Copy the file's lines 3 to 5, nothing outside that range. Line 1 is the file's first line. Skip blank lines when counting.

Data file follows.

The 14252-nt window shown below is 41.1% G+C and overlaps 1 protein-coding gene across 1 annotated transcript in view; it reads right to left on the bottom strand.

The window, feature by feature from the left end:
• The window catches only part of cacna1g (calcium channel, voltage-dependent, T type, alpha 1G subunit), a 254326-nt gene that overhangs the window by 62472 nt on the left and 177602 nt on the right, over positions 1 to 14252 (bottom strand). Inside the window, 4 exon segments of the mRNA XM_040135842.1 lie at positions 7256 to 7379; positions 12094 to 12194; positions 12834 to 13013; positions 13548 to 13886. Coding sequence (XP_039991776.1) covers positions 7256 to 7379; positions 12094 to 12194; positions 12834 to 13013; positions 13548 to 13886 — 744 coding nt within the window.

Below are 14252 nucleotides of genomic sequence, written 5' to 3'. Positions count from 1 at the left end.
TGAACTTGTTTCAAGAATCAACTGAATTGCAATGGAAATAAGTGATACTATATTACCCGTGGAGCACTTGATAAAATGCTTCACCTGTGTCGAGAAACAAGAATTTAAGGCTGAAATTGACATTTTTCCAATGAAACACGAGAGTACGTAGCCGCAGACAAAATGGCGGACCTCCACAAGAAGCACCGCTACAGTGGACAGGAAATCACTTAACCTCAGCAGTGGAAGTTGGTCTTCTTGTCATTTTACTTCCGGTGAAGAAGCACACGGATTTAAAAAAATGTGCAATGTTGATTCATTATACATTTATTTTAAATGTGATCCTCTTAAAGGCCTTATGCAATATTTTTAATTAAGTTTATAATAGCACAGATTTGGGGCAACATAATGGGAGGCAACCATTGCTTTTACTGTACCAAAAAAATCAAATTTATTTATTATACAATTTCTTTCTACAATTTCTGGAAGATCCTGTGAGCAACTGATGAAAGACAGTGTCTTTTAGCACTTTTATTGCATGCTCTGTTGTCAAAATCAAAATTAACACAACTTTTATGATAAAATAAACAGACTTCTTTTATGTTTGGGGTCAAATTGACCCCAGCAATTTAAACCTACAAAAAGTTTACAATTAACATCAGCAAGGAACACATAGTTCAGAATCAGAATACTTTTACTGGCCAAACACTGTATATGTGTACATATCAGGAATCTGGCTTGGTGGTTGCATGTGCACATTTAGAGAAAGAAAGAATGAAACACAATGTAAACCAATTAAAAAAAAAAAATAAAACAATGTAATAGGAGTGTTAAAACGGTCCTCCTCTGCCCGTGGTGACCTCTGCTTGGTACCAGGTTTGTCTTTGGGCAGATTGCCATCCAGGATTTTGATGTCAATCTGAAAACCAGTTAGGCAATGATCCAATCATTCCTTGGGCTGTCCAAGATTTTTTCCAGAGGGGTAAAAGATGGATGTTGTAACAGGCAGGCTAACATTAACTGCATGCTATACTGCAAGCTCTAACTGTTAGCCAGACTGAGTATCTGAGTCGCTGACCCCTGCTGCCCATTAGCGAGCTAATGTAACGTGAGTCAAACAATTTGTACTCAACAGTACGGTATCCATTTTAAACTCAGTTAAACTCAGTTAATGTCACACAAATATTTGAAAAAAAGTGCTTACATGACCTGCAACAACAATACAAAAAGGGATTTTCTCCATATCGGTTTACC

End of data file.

• The window catches only part of cacna1g (calcium channel, voltage-dependent, T type, alpha 1G subunit), a 254326-nt gene that overhangs the window by 62472 nt on the left and 177602 nt on the right, over positions 1 to 14252 (bottom strand). Inside the window, 4 exon segments of the mRNA XM_040135842.1 lie at positions 7256 to 7379; positions 12094 to 12194; positions 12834 to 13013; positions 13548 to 13886. Coding sequence (XP_039991776.1) covers positions 7256 to 7379; positions 12094 to 12194; positions 12834 to 13013; positions 13548 to 13886 — 744 coding nt within the window.

Below are 14252 nucleotides of genomic sequence, written 5' to 3'. Positions count from 1 at the left end.
TGAACTTGTTTCAAGAATCAACTGAATTGCAATGGAAATAAGTGATACTATATTACCCGTGGAGCACTTGATAAAATGCTTCACCTGTGTCGAGAAACAAGAATTTAAGGCTGAAATTGACATTTTTCCAATGAAACACGAGAGTACGTAGCCGCAGACAAAATGGCGGACCTCCACAAGAAGCACCGCTACAGTGGACAGGAAATCACTTAACCTCAGCAGTGGAAGTTGGTCTTCTTGTCATTTTACTTCCGGTGAAGAAGCACACGGATTTAAAAAAATGTGCAATGTTGATTCATTATACATTTATTTTAAATGTGATCCTCTTAAAGGCCTTATGCAATATTTTTAATTAAGTTTATAATAGCACAGATTTGGGGCAACATAATGGGAGGCAACCATTGCTTTTACTGTACCAAAAAAATCAAATTTATTTATTATACAATTTCTTTCTACAATTTCTGGAAGATCCTGTGAGCAACTGATGAAAGACAGTGTCTTTTAGCACTTTTATTGCATGCTCTGTTGTCAAAATCAAAATTAACACAACTTTTATGATAAAATAAACAGACTTCTTTTATGTTTGGGGTCAAATTGACCCCAGCAATTTAAACCTACAAAAAGTTTACAATTAACATCAGCAAGGAACACATAGTTCAGAATCAGAATACTTTTACTGGCCAAACACTGTATATGTGTACATATCAGGAATCTGGCTTGGTGGTTGCATGTGCACATTTAGAGAAAGAAAGAATGAAACACAATGTAAACCAATTAAAAAAAAAAAATAAAACAATGTAATAGGAGTGTTAAAACGGTCCTCCTCTGCCCGTGGTGACCTCTGCTTGGTACCAGGTTTGTCTTTGGGCAGATTGCCATCCAGGATTTTGATGTCAATCTGAAAACCAGTTAGGCAATGATCCAATCATTCCTTGGGCTGTCCAAGATTTTTTCCAGAGGGGTAAAAGATGGATGTTGTAACAGGCAGGCTAACATTAACTGCATGCTATACTGCAAGCTCTAACTGTTAGCCAGACTGAGTATCTGAGTCGCTGACCCCTGCTGCCCATTAGCGAGCTAATGTAACGTGAGTCAAACAATTTGTACTCAACAGTACGGTATCCATTTTAAACTCAGTTAAACTCAGTTAATGTCACACAAATATTTGAAAAAAAGTGCTTACATGACCTGCAACAACAATACAAAAAGGGATTTTCTCCATATCGGTTTACC